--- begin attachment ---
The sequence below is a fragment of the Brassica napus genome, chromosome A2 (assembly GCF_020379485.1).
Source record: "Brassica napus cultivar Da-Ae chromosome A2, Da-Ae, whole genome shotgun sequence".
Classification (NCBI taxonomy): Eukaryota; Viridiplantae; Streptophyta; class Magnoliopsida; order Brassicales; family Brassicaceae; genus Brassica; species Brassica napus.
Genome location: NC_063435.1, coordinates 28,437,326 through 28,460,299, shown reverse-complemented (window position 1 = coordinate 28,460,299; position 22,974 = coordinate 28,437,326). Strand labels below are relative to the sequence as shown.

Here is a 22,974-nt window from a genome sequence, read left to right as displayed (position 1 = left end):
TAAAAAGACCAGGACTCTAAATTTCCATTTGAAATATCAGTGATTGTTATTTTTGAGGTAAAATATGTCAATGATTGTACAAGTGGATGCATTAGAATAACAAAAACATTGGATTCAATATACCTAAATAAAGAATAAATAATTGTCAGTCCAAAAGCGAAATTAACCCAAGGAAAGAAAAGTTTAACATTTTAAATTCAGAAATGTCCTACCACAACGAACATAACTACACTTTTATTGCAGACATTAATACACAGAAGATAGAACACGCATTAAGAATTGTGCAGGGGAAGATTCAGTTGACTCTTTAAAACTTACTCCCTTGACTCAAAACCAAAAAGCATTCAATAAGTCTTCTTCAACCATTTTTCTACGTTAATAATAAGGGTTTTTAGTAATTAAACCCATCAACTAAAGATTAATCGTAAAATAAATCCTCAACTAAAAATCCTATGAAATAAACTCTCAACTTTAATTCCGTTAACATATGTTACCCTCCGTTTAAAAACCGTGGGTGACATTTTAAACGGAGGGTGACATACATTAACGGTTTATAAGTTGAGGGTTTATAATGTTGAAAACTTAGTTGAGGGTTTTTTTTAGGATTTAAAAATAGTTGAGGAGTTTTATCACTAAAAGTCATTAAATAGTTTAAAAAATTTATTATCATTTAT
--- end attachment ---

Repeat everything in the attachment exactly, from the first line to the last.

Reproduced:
The sequence below is a fragment of the Brassica napus genome, chromosome A2 (assembly GCF_020379485.1).
Source record: "Brassica napus cultivar Da-Ae chromosome A2, Da-Ae, whole genome shotgun sequence".
Classification (NCBI taxonomy): Eukaryota; Viridiplantae; Streptophyta; class Magnoliopsida; order Brassicales; family Brassicaceae; genus Brassica; species Brassica napus.
Genome location: NC_063435.1, coordinates 28,437,326 through 28,460,299, shown reverse-complemented (window position 1 = coordinate 28,460,299; position 22,974 = coordinate 28,437,326). Strand labels below are relative to the sequence as shown.

Here is a 22,974-nt window from a genome sequence, read left to right as displayed (position 1 = left end):
TAAAAAGACCAGGACTCTAAATTTCCATTTGAAATATCAGTGATTGTTATTTTTGAGGTAAAATATGTCAATGATTGTACAAGTGGATGCATTAGAATAACAAAAACATTGGATTCAATATACCTAAATAAAGAATAAATAATTGTCAGTCCAAAAGCGAAATTAACCCAAGGAAAGAAAAGTTTAACATTTTAAATTCAGAAATGTCCTACCACAACGAACATAACTACACTTTTATTGCAGACATTAATACACAGAAGATAGAACACGCATTAAGAATTGTGCAGGGGAAGATTCAGTTGACTCTTTAAAACTTACTCCCTTGACTCAAAACCAAAAAGCATTCAATAAGTCTTCTTCAACCATTTTTCTACGTTAATAATAAGGGTTTTTAGTAATTAAACCCATCAACTAAAGATTAATCGTAAAATAAATCCTCAACTAAAAATCCTATGAAATAAACTCTCAACTTTAATTCCGTTAACATATGTTACCCTCCGTTTAAAAACCGTGGGTGACATTTTAAACGGAGGGTGACATACATTAACGGTTTATAAGTTGAGGGTTTATAATGTTGAAAACTTAGTTGAGGGTTTTTTTTAGGATTTAAAAATAGTTGAGGAGTTTTATCACTAAAAGTCATTAAATAGTTTAAAAAATTTATTATCATTTAT